Sandra Steingraber : Raising Awareness for our Children Through “Raising Elijah”
When I first learned her name: “Sandra Steingraber, Ph.D.” biologist, I wondered, “How had I never heard her name and compelling story before?” I feel strongly, “Sandra Steingraber” ought to be a household name. Raised in the Illinois Midwest, Sandra led your typical mid-western life until she got the news: she had cancer as a young college student.
Told by doctors it was her genetics, she was puzzled, for she was adopted. How did her adopted family lineage have a strong line of similar cancers? This was something she dedicated her life to studying, including earning her Ph.D. in biology. Her answers came in learning the impact of our environment; Sandra grew up in a factory town.
She combined her talent and love for writing and became author of the critically acclaimed book, “Living Downstream,” a biologist’s look at cancer which was updated and rereleased in 2010 with current data. Sandra’s argument for cancer prevention is more than convincing; it is an answer for human and environmental health. Instead of fearing the Big “C” word, we have the opportunity to take charge of our lives through the lifestyle choices we make; informing ourselves of cancer causing chemicals present in our food and our surroundings, and by speaking out for healthy environmental policies. Sandra weaves data through true stories demonstrating our health is inextricably tied to the health of the planet and what we do to the planet we are doing to ourselves.
Through her newest book, “Raising Elijah” Sandra has once again provided us, through well-documented case studies, the opportunity to examine our lifestyles choices and our surrounding environments.
However this time, the focus is on children; the youngest members of society making up 40% of the world’s population and how they are impacted by the world we create for them.
Considering myself pretty well-informed on environmental issues, my eyes widened several times reading the book as I learned that the wooden deck off my house is most likely releasing arsenic into my children’s bodies, into the soil leading to the lake along with our pier and those of my neighbors; that pressure treated wood is really another name for “pesticide treated wood” and this wood which was once legally used in certain situations has become commonplace in most U.S. backyards.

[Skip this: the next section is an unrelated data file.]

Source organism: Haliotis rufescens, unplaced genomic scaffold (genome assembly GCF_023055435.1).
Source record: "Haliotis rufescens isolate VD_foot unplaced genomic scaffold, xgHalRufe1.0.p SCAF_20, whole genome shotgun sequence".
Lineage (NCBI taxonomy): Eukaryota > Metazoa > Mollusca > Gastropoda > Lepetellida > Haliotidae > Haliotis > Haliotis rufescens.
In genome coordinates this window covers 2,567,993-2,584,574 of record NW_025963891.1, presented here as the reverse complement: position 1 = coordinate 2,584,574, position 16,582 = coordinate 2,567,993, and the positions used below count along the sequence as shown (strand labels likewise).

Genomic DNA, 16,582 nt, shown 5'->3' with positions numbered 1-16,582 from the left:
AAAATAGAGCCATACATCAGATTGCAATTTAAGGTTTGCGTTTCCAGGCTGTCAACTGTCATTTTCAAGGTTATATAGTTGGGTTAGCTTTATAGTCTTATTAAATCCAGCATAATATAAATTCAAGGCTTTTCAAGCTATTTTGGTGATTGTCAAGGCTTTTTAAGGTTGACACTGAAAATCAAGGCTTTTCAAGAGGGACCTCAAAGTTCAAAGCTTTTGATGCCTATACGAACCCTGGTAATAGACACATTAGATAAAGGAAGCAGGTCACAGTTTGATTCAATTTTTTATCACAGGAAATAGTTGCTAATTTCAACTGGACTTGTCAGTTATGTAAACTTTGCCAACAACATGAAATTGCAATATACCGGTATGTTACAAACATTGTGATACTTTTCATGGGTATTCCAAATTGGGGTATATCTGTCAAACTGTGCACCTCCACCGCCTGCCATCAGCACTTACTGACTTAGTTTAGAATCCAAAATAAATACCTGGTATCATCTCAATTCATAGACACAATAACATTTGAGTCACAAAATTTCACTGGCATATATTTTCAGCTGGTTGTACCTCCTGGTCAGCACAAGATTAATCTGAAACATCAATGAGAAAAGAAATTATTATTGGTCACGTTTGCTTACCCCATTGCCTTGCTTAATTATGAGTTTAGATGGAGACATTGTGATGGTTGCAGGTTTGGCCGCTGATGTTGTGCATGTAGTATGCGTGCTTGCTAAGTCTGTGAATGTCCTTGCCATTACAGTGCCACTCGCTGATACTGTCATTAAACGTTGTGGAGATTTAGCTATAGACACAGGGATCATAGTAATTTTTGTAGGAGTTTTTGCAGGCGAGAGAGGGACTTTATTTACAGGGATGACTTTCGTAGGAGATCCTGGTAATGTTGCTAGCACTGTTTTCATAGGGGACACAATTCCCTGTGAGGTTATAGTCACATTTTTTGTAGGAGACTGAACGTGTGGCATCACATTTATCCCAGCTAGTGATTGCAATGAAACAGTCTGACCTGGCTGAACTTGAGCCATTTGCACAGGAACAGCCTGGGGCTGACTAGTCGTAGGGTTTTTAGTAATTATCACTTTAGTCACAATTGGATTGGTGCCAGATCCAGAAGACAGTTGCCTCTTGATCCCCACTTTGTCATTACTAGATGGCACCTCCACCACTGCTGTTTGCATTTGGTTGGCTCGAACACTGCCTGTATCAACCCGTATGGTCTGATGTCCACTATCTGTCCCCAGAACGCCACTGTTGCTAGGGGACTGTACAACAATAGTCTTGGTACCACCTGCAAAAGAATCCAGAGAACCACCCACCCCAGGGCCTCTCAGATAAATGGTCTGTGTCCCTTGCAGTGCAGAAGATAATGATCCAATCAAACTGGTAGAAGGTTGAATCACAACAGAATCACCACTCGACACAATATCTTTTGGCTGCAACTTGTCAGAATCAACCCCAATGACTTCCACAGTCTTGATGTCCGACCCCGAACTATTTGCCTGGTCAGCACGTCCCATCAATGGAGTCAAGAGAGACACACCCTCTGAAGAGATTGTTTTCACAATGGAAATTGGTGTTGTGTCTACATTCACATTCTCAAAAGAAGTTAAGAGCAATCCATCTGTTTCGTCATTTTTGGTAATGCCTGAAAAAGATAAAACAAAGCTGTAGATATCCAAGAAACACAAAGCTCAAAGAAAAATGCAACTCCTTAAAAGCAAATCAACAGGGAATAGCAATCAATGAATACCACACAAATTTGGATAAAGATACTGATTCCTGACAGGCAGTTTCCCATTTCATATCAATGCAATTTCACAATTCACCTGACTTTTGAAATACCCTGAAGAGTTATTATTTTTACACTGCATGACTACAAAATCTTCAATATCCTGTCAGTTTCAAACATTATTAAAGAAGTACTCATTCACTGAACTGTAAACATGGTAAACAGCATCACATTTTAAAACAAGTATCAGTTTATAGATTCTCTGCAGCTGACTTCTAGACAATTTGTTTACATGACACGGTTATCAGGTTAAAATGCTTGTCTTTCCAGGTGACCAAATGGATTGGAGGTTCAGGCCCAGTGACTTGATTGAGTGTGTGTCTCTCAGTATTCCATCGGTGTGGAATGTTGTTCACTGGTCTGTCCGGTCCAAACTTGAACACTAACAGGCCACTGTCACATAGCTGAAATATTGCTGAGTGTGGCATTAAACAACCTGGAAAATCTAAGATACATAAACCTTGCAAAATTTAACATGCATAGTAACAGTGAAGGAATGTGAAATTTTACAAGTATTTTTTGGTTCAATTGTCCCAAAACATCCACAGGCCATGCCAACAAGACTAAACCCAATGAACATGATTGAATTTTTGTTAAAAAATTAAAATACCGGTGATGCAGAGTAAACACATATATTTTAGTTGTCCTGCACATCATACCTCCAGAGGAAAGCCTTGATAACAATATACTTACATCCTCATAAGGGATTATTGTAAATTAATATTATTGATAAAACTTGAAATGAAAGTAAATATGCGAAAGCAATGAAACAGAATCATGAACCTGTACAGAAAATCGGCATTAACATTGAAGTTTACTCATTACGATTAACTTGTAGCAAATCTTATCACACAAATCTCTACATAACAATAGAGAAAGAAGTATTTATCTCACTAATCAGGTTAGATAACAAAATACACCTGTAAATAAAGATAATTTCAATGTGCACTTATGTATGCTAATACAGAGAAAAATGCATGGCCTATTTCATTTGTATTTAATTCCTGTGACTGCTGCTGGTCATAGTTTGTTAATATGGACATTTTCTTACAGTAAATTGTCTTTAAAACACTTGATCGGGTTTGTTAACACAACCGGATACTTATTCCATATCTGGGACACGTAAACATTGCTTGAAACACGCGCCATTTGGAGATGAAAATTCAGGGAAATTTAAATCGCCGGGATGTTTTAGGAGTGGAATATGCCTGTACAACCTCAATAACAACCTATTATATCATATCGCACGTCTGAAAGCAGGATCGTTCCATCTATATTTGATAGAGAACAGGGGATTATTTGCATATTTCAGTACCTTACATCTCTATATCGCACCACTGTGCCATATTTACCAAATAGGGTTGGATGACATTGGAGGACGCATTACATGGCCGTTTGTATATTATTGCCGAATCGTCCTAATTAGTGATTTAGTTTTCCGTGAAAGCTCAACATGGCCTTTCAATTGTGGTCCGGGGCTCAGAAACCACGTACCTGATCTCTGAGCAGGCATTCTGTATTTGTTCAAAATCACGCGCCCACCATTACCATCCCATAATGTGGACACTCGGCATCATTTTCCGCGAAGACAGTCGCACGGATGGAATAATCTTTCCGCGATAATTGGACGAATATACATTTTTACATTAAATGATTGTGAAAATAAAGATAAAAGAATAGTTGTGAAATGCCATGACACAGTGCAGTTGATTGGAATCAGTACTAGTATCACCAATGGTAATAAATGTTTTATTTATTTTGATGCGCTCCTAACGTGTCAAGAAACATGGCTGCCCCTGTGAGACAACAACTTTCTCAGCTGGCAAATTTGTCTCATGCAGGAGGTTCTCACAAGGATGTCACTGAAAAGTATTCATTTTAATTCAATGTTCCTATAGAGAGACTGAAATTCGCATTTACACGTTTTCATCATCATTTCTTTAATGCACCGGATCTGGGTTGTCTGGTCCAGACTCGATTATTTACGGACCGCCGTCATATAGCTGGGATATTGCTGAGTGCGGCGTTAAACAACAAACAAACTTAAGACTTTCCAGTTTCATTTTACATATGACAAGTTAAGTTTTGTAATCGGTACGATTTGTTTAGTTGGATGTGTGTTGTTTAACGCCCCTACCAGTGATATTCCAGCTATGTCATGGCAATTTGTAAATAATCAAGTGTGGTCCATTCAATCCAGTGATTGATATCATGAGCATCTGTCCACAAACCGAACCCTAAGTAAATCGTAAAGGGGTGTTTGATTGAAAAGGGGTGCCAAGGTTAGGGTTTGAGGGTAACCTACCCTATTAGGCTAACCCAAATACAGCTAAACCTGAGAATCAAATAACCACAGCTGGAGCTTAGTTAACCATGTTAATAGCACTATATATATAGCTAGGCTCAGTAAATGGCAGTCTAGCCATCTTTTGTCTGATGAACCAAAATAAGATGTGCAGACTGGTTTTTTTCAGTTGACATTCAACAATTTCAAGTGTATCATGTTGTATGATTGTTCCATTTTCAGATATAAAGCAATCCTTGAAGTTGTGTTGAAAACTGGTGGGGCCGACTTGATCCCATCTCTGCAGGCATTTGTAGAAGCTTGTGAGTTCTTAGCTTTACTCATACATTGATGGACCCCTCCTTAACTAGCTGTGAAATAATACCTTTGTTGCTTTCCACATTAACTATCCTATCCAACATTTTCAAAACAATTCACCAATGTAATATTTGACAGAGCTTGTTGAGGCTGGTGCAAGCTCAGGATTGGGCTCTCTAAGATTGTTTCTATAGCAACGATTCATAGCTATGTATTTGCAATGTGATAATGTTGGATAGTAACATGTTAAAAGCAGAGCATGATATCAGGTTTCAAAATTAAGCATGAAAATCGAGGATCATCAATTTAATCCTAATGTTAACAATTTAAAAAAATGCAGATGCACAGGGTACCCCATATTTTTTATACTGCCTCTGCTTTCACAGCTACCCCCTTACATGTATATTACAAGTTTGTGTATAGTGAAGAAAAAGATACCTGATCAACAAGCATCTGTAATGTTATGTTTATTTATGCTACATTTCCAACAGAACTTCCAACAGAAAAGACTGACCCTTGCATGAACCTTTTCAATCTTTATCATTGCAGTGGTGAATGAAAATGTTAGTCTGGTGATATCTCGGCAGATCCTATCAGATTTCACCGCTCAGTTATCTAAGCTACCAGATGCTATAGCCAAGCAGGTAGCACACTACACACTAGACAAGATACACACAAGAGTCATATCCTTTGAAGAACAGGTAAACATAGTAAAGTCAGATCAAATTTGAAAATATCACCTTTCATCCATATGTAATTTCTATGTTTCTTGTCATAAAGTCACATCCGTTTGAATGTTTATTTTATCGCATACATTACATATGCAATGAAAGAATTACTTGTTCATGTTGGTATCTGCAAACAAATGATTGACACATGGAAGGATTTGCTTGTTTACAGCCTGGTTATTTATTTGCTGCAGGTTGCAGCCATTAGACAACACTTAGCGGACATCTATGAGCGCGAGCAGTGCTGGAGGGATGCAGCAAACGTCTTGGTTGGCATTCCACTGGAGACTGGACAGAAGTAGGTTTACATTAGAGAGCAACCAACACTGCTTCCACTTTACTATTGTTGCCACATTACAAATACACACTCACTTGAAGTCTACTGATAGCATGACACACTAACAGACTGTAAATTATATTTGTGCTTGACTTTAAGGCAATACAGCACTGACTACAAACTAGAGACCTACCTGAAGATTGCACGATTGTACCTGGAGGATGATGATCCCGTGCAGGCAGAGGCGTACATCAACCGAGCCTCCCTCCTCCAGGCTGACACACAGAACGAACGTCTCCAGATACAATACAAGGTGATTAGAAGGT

Through stories interwoven with data, Sandra’s focus in “Raising Elijah” is that most environmental decisions are based on the needs and size of middle-aged men; whereas, children pound for pound: breathe in more air, take in more food, and are closer to ground of the pesticide laden lawns – succinctly put, children absorb more chemicals. (Children are also more apt to put their hands in their mouth). And we are witnessing the outcome of this through the rise of childhood health related disorders.
Sandra defines a type of helplessness which develops when we become informed without taking action steps as, “Well-informed futility.” We hear debates and statistics on food and environment and think somebody is studying this and taking care of it. Sandra says until we demand more from government agencies, “Parents must become our own regulatory agencies and Departments of Interiors.” EPA research often takes 10 to 20 years; enough time for our children to become adults: the age when Sandra developed cancer. Instead of being overwhelmed into apathy or pretending it doesn’t exist we must acknowledge the elephant standing in the room, speak, and take action.
To me, Sandra and her stories are gifts: golden information for busy parents who do not have the time for months of research. We do, as parents, have several things: power to inform ourselves; purchase power, driving the market through our choices; power through voting and in sharing the information we now know, with others. For as she states in “Raising Elijah”, “As soon as you know, you can’t not know.”